On November 3, 2020, Election Day, New York Attorney General Letitia James issued a press release addressing suspicious robocalls received by New York residents in the run up to the election. According to Attorney General James, many New Yorkers received automated calls “spreading disinformation and encouraging people to stay home on election day.” If true, these calls would violate numerous laws meant to protect free and fair elections. While such calls clearly run afoul of applicable robocall law, it is important to remember that other automated calls do not need to be so nefarious to violate of state and federal telemarketing laws.
What is Robocalling?
Robocalls and the TCPA
The election-related calls made to New York state residents warned voters to “stay at home” on election day. Attorney General James will investigate the calls to determine their source. Of course, ensuring that legitimate calls and text messages comply with the applicable robocall laws takes significant work. A number of state and federal laws regulate automated telephone calls. One of the critically important laws in this space is the Telephone Consumer Protection Act, 47 U.S.C. §227, et seq. (“TCPA”). The TCPA prohibits making calls or sending text messages (other than calls made for emergency purposes or made with the prior express written consent of the called party) using any automatic telephone dialing system (”ATDS”) or an artificial or prerecorded voice to a cellular telephone. An ATDS is defined as equipment that has the capacity to “A) store or produce telephone numbers to be called, using a random or sequential number generator; and B) to dial such telephone numbers.”
Robocall Law Compliance
Businesses and telemarketers that fail to comply with the TCPA and other applicable state and federal laws (including the Amended Telemarketing Sales Rule) can face significant penalties. Under the TCPA, individuals may sue for damages ranging from $500 to $1,500 per telephone call or text message sent in violation of the statute. As we have reported, TCPA class actions may involve thousands of texts or calls, and may therefore, result in multi-million dollar settlements and judgments.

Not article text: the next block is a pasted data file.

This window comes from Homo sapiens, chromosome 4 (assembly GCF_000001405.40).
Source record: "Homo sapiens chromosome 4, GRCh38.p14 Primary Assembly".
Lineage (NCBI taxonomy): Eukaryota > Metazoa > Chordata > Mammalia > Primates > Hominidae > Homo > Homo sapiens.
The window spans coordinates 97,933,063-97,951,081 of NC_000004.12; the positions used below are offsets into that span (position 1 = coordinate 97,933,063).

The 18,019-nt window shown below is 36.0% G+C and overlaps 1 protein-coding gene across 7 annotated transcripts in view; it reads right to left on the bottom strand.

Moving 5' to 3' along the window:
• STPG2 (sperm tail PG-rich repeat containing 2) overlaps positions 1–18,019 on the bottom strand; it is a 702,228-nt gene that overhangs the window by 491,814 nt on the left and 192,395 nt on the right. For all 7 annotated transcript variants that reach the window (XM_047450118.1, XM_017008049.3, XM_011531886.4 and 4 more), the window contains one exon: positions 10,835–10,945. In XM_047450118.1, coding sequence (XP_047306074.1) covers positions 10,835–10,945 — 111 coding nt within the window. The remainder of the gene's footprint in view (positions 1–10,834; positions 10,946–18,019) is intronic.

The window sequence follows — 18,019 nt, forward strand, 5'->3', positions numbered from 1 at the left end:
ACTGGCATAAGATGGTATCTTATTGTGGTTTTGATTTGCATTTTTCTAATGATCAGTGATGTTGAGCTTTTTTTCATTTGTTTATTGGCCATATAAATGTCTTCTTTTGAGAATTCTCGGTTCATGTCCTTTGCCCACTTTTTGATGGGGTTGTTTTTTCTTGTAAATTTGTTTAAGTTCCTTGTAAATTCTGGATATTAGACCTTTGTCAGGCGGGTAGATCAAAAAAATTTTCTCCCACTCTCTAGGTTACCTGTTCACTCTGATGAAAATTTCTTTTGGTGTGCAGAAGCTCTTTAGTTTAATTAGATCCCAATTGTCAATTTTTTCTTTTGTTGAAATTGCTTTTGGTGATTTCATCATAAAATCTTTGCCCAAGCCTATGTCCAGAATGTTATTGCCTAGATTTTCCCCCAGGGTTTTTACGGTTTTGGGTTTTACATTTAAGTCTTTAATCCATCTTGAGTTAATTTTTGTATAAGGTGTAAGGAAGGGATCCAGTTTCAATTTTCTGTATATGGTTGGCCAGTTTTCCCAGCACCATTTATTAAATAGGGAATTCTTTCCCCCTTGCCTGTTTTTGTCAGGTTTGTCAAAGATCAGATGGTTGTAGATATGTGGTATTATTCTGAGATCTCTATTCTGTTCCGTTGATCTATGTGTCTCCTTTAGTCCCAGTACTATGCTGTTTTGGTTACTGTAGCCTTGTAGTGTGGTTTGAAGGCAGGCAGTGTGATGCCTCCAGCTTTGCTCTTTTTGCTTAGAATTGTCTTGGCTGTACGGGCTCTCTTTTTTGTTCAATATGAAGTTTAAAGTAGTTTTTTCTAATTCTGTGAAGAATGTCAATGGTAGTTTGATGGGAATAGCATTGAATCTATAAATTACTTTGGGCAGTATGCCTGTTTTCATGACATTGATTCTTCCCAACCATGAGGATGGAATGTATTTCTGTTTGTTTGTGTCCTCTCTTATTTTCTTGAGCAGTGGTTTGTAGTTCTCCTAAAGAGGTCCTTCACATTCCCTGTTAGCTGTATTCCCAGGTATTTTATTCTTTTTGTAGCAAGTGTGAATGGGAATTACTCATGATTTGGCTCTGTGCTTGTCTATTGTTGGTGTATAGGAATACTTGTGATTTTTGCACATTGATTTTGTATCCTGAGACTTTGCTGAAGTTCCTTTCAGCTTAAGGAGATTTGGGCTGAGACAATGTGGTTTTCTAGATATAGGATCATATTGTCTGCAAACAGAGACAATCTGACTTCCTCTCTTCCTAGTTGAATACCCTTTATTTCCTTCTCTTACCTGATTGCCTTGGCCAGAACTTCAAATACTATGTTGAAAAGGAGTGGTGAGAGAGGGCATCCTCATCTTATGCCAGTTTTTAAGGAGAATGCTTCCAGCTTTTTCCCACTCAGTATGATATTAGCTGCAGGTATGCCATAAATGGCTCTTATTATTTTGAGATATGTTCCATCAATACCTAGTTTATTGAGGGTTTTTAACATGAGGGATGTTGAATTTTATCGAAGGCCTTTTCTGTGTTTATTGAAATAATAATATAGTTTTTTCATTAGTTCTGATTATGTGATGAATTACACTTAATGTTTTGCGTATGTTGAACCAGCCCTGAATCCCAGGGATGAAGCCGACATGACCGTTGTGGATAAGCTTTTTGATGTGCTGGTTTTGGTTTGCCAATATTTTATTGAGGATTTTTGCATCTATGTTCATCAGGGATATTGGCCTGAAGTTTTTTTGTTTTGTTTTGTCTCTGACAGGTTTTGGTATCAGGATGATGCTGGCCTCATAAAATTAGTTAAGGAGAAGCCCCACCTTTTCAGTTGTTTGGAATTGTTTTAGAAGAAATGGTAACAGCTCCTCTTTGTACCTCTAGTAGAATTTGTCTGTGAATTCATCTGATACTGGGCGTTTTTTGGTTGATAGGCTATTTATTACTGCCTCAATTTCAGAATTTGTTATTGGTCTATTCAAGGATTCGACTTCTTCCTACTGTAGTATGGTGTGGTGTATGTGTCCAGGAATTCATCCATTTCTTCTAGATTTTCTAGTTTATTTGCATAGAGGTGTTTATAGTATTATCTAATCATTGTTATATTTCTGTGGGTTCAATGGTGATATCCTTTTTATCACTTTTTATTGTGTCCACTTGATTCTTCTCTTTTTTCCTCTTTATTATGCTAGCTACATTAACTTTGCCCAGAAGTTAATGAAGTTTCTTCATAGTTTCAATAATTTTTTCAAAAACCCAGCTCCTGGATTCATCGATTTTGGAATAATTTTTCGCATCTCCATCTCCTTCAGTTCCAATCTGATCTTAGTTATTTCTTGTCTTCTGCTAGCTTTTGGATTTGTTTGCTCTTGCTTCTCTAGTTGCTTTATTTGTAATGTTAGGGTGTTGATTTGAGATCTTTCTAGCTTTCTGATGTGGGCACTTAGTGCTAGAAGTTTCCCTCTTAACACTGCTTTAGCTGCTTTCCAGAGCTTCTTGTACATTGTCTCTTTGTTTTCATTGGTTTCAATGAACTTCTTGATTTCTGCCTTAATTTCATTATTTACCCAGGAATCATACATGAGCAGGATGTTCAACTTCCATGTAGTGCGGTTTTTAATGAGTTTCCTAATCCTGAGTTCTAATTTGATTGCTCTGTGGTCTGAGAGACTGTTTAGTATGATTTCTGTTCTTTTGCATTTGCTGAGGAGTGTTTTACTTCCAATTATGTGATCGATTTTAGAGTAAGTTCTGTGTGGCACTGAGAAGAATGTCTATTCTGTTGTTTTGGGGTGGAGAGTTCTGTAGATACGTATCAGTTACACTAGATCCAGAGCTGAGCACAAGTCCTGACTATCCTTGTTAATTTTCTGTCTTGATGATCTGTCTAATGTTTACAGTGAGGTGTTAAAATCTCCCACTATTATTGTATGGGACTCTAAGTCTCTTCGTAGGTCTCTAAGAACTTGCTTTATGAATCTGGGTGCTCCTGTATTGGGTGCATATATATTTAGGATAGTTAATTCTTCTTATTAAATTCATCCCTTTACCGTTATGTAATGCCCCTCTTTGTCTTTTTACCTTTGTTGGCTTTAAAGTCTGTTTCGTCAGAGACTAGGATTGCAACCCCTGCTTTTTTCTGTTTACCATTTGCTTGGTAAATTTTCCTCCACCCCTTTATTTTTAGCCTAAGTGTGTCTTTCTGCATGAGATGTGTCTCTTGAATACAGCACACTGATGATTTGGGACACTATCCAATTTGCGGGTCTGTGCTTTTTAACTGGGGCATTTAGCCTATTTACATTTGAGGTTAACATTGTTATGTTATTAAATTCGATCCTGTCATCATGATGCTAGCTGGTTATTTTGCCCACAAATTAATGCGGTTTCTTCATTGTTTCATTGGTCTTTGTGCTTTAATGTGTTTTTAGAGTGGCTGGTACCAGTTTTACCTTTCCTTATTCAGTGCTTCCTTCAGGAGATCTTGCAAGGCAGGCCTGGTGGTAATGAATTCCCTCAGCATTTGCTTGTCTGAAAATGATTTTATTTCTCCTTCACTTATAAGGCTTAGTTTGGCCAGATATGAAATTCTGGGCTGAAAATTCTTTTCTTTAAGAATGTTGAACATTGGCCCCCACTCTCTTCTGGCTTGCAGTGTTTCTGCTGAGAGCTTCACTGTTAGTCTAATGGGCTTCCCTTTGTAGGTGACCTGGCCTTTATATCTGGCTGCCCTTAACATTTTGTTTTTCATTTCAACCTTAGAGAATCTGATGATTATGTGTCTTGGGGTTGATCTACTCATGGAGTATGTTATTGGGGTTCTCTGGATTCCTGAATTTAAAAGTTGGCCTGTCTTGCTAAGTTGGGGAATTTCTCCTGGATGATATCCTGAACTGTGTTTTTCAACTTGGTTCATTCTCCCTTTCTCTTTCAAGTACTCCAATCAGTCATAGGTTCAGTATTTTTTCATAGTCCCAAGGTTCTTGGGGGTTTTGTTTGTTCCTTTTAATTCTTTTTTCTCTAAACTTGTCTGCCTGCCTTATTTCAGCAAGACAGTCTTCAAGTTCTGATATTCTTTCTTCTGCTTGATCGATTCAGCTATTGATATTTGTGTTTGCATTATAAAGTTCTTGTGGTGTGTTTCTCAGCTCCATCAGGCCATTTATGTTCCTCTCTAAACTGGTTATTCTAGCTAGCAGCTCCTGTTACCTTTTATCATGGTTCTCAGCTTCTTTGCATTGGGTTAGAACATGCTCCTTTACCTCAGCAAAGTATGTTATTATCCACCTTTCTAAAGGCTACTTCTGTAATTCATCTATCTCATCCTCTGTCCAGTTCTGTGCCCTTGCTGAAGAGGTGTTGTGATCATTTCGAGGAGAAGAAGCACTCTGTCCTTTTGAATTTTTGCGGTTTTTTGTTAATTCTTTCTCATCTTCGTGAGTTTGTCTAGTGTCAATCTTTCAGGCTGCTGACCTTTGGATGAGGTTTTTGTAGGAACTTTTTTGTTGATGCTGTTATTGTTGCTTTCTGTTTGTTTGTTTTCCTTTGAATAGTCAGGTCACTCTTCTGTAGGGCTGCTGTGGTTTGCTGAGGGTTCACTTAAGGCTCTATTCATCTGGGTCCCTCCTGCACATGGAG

To protect your business, complying with all applicable robocall laws, including the TCPA, is critical. Businesses with robust compliance programs may be able to help stem the tide of TCPA lawsuits and regulatory enforcement actions. For example, before commencing any telemarketing campaign, businesses need to understand not only how to obtain “prior express written consent” within the meaning of the TCPA, but also how to maintain proof that consumers consented to be contacted via automated means. In addition, sellers need to work closely with their telemarketing partners to ensure that calls being made on their behalf comply with all relevant robocall laws. The laws and regulations surrounding telemarketing are constantly changing. Accordingly, businesses should protect themselves by working with experienced telemarketing law counsel. If you are the subject of a TCPA action or need to review your telemarketing compliance practices, please e-mail us at firstname.lastname@example.org, or call us at (212) 246-0900.
The material contained herein is provided for informational purposes only and is not legal advice, nor is it a substitute for obtaining legal advice from an attorney. Each situation is unique, and you should not act or rely on any information contained herein without seeking the advice of an experienced attorney.
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